0:34:01 - Miró Siegel
So people, Sure Project world school is. I always explain it to people who don't know, as it's a company that organizes school trips for teenagers who never went to school. So we serve primarily homeschoolers, unschoolers and world schoolers, right? But essentially what it is is we create like co-created learning communities abroad. So in different countries, our longer trips are anywhere between 20 and like 30 days, and then we have intro trips for younger tweens who are maybe not like ready to just take the plunge, and those are about 10 days long. But we've been running this company for 10 years over 10 years now and it started off originally like we created it with totally selfish intentions. Right, we had been traveling I was 13 or 14 at the time.
We've been traveling by that point for a couple of years, going into my adolescence and my teenage years. I was starting to feel that kind of pressure of like. How do I reconcile the fact that my teenage life is not going to look like the way I've been told? It's going to look like, you know, like just not necessarily by like people in my life, but by by media, by, you know just the general cultural understanding of what it is to be a teenager. My life didn't look like that. And so I was really struggling with that and really thinking about that a lot.
And I remember having a conversation with my mom at one point where we went over options and we were talking. She was like, look, I see it, one of two ways. One option is that we give up our globe trotting traveling lifestyle and we go back to the States. I can get a job, you can go to school, you can be around people your age. And at that point I already I kind of rejected that because I already understood that it was. It was too late for me, I had seen too much and yeah. But I understood like I was like look, if I go back now, is there really a guarantee that I'm going to actually connect with any of these people, or I'm going to meet somebody, or am I going to get there and feel trapped and I've made a huge mistake, right? And I just I didn't, I just knew it in my core. I was like, yeah, I don't, I don't want to go back to that, I really am not interested. And then she said and the other options we just continue traveling, but we attempt to make community wherever we go. And then we talked about that a lot and what that might look like and and you know what that community like, who was going to make up that community? Right, like what with what? Which kind of people did I feel a sense of belonging, and so it was like this, like really long conversation, just like figuring things out, and then eventually Project World School was kind of born out of that conversation.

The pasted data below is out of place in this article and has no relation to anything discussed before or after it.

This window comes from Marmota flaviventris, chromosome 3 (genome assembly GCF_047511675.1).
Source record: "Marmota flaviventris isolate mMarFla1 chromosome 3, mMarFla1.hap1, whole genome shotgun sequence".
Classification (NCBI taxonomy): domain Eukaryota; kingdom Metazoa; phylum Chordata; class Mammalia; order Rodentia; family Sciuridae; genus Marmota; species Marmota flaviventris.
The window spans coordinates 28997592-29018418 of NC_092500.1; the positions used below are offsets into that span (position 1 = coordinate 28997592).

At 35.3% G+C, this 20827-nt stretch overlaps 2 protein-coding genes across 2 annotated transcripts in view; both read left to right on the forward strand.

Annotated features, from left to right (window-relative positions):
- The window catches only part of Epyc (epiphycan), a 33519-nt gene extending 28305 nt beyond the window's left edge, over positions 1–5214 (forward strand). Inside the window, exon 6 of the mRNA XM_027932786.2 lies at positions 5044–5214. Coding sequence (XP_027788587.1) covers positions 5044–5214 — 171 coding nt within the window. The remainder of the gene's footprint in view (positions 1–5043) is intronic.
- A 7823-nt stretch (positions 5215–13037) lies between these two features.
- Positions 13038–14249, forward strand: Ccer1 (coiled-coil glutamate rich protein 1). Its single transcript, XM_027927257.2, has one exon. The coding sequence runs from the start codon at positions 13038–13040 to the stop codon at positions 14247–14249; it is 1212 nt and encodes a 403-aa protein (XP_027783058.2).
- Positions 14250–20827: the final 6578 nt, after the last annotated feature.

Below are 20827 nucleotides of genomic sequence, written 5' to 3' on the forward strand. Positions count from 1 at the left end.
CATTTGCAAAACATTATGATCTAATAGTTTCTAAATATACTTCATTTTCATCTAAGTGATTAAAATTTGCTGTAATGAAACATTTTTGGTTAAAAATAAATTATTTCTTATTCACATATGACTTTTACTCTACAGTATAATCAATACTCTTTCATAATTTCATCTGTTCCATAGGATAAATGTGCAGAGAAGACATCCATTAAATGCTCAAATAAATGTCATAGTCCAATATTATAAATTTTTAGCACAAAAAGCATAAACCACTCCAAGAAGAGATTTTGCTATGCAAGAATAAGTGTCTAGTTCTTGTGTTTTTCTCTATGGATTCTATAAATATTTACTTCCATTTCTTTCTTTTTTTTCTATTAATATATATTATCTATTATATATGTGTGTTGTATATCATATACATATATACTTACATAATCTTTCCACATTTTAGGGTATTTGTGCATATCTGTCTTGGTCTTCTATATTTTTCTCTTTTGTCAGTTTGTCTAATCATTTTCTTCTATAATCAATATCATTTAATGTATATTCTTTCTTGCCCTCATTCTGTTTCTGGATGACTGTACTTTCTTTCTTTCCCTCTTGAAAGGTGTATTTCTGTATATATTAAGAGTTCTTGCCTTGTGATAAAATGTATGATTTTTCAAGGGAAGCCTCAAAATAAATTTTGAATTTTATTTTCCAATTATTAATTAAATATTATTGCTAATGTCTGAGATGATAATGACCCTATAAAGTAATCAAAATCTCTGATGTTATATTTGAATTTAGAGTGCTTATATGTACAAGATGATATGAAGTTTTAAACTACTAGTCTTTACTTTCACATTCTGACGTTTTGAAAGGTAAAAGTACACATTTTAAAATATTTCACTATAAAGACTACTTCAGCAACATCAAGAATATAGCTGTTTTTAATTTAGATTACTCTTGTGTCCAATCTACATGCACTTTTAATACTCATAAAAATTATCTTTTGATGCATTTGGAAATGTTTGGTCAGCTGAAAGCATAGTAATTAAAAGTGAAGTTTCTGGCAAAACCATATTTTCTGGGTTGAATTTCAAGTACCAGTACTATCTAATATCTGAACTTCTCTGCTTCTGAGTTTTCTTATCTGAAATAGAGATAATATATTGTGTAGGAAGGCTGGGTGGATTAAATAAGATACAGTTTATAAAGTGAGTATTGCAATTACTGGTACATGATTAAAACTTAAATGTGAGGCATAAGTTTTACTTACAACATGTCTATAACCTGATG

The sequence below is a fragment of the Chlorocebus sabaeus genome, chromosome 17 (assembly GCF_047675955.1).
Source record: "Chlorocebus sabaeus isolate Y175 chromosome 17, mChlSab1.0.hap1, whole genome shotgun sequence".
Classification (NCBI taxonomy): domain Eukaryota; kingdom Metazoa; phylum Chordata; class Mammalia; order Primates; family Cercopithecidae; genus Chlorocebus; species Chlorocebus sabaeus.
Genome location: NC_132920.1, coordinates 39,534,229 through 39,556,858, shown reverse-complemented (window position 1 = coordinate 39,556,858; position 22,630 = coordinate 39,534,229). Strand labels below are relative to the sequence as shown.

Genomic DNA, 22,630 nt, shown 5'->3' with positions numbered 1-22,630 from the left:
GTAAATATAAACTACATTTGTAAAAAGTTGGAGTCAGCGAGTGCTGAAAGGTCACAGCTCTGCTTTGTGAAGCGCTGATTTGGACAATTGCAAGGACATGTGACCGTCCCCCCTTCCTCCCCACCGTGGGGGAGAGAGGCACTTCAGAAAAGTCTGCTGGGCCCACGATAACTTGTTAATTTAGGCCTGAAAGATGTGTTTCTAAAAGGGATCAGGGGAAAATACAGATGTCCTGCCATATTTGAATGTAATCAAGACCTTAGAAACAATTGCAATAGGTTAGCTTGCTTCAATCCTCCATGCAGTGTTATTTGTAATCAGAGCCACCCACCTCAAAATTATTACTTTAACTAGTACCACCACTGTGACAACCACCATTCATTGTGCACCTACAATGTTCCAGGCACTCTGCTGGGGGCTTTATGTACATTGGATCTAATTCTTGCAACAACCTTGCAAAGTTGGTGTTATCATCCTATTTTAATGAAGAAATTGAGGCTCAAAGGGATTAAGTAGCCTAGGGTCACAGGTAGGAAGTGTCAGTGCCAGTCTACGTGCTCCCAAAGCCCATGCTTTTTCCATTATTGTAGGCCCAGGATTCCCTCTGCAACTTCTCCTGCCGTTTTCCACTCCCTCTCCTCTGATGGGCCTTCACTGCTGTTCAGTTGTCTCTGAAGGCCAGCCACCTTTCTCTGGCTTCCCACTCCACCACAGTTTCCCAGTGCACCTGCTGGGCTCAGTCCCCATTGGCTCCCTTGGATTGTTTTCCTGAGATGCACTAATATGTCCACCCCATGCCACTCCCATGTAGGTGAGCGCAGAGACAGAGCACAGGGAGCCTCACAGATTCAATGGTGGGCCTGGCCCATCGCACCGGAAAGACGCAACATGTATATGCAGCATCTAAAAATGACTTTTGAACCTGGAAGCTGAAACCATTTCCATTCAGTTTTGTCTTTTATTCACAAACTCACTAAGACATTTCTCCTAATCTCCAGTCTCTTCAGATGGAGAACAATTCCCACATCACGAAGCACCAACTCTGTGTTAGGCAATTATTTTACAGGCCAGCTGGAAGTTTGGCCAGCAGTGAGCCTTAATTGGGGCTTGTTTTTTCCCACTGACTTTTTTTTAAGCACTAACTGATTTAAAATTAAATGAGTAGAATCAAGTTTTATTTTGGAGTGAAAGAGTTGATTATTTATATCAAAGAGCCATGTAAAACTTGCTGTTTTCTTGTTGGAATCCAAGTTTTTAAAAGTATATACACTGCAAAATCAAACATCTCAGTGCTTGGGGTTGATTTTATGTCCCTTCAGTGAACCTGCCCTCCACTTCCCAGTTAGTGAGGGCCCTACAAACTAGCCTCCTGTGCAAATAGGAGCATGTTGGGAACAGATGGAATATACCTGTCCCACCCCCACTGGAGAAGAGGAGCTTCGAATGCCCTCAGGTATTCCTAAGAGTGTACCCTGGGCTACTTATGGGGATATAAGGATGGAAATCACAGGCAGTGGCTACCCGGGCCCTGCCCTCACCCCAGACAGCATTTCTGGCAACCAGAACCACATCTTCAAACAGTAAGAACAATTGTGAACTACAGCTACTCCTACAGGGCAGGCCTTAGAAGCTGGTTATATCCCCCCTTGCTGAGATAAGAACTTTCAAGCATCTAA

We ran a prototype trip with a couple of people we had met at an unschooling conference sometime before and it was very different from we ended up making the structure and our you know like making it work as we went. But that prototype trip was really the first. The first thing, we had some teenagers come down for six weeks and come and stay with us where we lived in Cusco, in Peru, and it all kind of just started there. So, yeah, we've been running it ever since and, like I said, yeah, it just started out of this need for our own family. But we also understood that there's probably a lot of you know, other other people within our community that felt that same need and that there really wasn't a lot. There weren't a lot of projects that were out there that were serving the teenagers of you know, the homeschooling, unschooling, world schooling community. At least at that point there really weren't any there was. There was like unschooled ventures, there was like one other company and then that was like kind of it, right. So we started it and, lo and behold, yeah, people responded to it really well and we've been running it for 10 plus years.